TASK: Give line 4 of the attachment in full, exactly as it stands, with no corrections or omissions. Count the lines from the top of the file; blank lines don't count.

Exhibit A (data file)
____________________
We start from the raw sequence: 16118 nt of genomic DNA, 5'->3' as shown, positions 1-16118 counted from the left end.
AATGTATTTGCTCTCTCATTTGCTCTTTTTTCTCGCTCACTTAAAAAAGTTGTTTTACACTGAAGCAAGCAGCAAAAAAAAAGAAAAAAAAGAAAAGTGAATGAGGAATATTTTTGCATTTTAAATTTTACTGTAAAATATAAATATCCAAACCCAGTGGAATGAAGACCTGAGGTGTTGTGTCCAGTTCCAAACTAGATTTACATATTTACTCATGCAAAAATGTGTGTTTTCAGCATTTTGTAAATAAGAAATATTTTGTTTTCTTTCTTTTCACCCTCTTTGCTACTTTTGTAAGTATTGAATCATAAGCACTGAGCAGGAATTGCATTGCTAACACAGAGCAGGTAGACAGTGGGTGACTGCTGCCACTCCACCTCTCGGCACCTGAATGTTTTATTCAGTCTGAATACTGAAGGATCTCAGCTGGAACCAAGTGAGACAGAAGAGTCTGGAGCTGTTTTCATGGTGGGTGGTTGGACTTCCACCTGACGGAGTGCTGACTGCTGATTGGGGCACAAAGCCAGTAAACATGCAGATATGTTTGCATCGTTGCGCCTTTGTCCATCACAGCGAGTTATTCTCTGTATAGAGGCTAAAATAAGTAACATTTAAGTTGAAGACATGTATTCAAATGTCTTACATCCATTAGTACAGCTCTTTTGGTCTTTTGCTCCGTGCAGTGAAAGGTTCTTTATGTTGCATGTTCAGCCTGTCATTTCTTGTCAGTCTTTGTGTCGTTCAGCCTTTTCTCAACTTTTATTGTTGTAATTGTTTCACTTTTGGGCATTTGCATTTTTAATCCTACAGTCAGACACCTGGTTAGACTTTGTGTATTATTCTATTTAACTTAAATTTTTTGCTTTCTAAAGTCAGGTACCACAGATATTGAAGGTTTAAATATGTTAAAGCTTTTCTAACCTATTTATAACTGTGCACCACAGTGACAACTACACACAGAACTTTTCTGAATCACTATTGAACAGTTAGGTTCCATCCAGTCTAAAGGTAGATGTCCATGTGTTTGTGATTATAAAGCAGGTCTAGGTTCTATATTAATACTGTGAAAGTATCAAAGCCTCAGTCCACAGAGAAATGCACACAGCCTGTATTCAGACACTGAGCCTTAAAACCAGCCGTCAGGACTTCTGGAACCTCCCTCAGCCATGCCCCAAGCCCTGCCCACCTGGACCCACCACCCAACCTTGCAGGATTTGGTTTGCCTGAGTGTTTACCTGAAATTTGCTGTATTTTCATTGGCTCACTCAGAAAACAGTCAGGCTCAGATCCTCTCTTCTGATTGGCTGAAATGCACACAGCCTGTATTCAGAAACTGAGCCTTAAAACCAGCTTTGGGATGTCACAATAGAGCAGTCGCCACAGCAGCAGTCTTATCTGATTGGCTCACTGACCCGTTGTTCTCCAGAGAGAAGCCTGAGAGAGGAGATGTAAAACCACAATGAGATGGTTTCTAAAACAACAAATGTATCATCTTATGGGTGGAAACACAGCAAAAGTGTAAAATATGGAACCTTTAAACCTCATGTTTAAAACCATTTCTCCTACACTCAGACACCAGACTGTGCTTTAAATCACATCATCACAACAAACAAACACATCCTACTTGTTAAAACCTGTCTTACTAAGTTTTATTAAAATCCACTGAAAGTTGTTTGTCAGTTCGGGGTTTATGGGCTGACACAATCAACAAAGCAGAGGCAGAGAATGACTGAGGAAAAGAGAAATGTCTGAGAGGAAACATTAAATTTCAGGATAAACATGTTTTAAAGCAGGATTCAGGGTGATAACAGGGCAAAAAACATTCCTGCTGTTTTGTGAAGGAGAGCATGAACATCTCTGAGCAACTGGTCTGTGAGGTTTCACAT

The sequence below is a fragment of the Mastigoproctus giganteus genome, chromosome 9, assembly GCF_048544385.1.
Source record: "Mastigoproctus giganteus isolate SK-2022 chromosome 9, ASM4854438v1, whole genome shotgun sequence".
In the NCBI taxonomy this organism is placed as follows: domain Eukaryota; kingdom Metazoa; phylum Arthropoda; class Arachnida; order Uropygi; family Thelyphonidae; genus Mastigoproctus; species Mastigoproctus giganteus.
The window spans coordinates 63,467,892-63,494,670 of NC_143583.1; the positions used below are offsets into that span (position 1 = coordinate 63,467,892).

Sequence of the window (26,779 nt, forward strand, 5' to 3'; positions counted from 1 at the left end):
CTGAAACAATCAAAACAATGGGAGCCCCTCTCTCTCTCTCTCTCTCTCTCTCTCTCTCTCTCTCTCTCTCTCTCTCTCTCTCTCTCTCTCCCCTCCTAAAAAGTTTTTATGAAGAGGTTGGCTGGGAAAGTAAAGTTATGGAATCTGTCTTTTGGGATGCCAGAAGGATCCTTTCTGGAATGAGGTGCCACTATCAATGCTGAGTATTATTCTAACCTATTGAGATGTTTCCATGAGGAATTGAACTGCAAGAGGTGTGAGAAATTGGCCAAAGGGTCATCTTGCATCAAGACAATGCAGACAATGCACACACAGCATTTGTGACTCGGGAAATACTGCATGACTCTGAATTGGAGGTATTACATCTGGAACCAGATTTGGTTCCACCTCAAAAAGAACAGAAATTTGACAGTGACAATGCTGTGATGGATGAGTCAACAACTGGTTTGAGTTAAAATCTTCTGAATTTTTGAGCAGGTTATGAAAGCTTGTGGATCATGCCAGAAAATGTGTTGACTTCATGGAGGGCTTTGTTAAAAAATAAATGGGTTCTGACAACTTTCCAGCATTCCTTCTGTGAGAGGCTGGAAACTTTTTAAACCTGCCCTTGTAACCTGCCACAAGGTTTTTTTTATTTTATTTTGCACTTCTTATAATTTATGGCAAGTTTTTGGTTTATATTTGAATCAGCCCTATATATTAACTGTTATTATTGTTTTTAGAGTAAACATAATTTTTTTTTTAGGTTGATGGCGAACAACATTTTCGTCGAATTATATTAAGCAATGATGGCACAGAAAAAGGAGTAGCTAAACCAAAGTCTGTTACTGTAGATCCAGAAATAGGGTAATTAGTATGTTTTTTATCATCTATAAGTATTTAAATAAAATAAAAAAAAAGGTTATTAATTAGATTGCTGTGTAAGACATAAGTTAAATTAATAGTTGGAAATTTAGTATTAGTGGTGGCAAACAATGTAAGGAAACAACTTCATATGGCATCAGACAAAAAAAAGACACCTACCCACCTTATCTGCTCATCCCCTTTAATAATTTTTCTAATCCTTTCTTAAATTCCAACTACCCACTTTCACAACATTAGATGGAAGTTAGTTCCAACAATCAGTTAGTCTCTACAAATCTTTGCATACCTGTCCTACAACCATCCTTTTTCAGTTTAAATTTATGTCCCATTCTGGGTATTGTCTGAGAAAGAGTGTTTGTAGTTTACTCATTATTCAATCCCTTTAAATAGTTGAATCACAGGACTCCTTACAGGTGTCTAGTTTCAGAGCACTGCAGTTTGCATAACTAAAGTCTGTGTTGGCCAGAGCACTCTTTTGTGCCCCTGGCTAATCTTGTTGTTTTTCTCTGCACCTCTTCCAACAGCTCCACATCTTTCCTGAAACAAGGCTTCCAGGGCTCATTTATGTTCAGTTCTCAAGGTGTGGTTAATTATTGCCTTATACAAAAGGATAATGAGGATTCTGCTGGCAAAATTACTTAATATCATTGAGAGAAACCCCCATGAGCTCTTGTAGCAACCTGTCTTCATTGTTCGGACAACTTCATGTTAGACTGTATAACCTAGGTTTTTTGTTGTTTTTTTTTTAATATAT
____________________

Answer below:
Source record: "Mastigoproctus giganteus isolate SK-2022 chromosome 9, ASM4854438v1, whole genome shotgun sequence".